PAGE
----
25 Jul The Couch: We know better because…
The Couch is a place to exchange ideas and brainstorm, not only for its contributors but also for our readers who engage in the ensuing discussions. Sometimes, you may not agree with what an interpreting department in another state says is the right way. Thank you to this week’s contributor for the Couch idea.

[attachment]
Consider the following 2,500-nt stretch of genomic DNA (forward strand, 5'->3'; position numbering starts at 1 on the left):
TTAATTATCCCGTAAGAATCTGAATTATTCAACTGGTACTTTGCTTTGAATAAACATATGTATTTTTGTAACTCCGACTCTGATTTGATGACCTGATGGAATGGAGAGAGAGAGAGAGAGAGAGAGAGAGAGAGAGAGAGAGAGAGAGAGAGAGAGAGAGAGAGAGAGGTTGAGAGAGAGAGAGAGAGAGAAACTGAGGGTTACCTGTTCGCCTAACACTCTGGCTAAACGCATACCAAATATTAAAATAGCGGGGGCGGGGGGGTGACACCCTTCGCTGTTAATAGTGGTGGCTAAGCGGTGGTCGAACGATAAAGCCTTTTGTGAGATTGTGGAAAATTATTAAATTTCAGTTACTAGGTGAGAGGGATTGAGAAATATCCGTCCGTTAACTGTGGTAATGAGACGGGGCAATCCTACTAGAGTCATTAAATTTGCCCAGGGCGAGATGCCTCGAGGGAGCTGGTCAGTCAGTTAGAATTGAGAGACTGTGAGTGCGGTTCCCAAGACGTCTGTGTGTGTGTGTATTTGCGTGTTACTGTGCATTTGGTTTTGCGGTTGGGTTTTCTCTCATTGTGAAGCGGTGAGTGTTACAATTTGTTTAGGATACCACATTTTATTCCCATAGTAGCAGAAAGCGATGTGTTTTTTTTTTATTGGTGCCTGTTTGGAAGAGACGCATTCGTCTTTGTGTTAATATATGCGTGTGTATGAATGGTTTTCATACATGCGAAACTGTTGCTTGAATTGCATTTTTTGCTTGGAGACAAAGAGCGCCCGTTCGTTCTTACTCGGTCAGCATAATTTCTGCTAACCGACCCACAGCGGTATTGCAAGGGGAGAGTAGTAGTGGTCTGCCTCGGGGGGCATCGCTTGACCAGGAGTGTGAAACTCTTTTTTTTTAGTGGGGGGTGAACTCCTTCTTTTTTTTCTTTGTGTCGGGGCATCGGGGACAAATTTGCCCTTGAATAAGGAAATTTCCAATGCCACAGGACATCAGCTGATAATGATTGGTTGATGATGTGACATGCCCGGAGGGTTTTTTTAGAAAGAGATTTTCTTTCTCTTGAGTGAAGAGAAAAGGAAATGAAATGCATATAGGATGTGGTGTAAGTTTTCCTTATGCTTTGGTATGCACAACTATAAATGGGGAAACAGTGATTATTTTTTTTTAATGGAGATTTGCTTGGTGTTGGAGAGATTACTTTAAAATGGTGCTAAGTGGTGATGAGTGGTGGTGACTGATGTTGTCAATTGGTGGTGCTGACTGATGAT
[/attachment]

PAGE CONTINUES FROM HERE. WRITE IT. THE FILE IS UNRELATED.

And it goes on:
You are working remotely for a state other than your own for a dependency and neglect hearing. That state’s office prescribes you a deemed proper equivalent for dependency and neglect in your working language, whose broad and literal English translation could be: “Treating a person or an animal with cruelty, harshness, or thoughtlessness, or failing to provide needed care [maltrato], and omission, negligence, and lack of care [descuido].” But in your own state, the English name for the hearing is different: DNA cases, or dependency, neglect, and abuse cases. You are accustomed to using your own equivalent for this term in your home state, and so in the state for which you are working remotely, you are inclined to use a term whose rough definition in English could be: “Situation in which a person is unable to care for him/herself [dependencia] and omission, negligence, and lack of care [descuido].” But you are told by the supervising interpreter from outside your home state that they selected the word maltrato, “Treating a person or an animal with cruelty, harshness, or thoughtlessness, or failing to provide needed care” rather than abuso, “To deal improperly with a person of lesser experience, strength, or authority” because, says the head interpreter, maltrato is a broader term than abuso. In any case, neither maltrato nor abuso properly convey the idea of dependency and neglect.
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